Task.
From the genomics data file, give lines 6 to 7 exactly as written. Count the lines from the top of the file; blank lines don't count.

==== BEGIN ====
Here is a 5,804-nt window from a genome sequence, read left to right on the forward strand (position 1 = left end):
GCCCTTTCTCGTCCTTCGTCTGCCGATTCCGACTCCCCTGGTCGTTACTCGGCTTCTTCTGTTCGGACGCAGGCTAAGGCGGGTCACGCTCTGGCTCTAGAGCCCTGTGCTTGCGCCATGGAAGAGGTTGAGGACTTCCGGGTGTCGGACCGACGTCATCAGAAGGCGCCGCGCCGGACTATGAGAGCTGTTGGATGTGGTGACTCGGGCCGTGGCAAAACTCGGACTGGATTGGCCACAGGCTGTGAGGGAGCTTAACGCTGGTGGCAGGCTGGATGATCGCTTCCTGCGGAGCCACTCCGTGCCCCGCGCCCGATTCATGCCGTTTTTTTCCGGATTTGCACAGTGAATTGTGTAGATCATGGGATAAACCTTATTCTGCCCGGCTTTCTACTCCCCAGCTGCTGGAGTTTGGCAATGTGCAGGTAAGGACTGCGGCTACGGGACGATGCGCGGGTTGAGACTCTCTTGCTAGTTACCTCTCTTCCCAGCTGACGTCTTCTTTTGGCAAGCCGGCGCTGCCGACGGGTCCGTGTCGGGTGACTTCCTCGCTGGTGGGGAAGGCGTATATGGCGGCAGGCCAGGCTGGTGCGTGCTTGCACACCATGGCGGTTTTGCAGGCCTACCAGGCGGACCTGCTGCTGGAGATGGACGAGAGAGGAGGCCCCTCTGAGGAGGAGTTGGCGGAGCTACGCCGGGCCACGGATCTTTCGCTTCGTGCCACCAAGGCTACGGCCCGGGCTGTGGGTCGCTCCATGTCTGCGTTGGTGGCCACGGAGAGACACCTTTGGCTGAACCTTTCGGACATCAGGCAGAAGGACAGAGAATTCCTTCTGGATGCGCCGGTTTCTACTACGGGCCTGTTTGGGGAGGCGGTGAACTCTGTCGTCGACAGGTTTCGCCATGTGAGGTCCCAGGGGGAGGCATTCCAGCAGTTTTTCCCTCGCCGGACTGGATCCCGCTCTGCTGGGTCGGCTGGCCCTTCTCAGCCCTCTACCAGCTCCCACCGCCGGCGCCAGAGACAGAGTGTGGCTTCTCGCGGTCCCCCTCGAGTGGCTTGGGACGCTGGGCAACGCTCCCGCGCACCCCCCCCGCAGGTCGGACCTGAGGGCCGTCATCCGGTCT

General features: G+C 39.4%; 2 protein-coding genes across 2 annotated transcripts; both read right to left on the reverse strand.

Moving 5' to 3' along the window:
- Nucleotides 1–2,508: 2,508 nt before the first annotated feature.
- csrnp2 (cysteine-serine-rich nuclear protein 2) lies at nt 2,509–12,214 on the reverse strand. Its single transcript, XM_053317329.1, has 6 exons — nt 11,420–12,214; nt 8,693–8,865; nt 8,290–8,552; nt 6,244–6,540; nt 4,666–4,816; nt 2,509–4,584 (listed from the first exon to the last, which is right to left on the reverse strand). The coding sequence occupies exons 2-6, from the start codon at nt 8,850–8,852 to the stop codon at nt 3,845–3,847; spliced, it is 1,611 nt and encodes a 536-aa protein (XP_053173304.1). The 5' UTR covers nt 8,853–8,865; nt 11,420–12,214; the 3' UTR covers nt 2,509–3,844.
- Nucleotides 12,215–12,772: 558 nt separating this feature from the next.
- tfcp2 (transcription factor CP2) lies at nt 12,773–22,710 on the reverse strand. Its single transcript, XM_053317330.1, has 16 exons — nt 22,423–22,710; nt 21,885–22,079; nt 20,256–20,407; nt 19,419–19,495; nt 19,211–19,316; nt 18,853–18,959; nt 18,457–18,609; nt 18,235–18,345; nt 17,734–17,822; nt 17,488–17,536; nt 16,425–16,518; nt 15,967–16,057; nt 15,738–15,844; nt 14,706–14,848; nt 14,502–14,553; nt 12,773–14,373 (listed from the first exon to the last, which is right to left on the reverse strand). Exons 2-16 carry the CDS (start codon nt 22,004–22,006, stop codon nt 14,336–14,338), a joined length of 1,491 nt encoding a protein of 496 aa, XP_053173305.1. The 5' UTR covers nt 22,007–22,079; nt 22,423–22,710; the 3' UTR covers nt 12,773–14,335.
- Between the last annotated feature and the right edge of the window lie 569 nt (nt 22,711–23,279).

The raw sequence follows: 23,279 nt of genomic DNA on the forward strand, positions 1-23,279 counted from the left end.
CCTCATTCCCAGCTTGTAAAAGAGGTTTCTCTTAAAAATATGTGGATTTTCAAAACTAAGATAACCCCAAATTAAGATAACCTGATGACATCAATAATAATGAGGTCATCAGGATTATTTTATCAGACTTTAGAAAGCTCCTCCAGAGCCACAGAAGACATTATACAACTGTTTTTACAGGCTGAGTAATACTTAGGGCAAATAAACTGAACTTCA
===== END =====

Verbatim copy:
- csrnp2 (cysteine-serine-rich nuclear protein 2) lies at nt 2,509–12,214 on the reverse strand. Its single transcript, XM_053317329.1, has 6 exons — nt 11,420–12,214; nt 8,693–8,865; nt 8,290–8,552; nt 6,244–6,540; nt 4,666–4,816; nt 2,509–4,584 (listed from the first exon to the last, which is right to left on the reverse strand). The coding sequence occupies exons 2-6, from the start codon at nt 8,850–8,852 to the stop codon at nt 3,845–3,847; spliced, it is 1,611 nt and encodes a 536-aa protein (XP_053173304.1). The 5' UTR covers nt 8,853–8,865; nt 11,420–12,214; the 3' UTR covers nt 2,509–3,844.
- Nucleotides 12,215–12,772: 558 nt separating this feature from the next.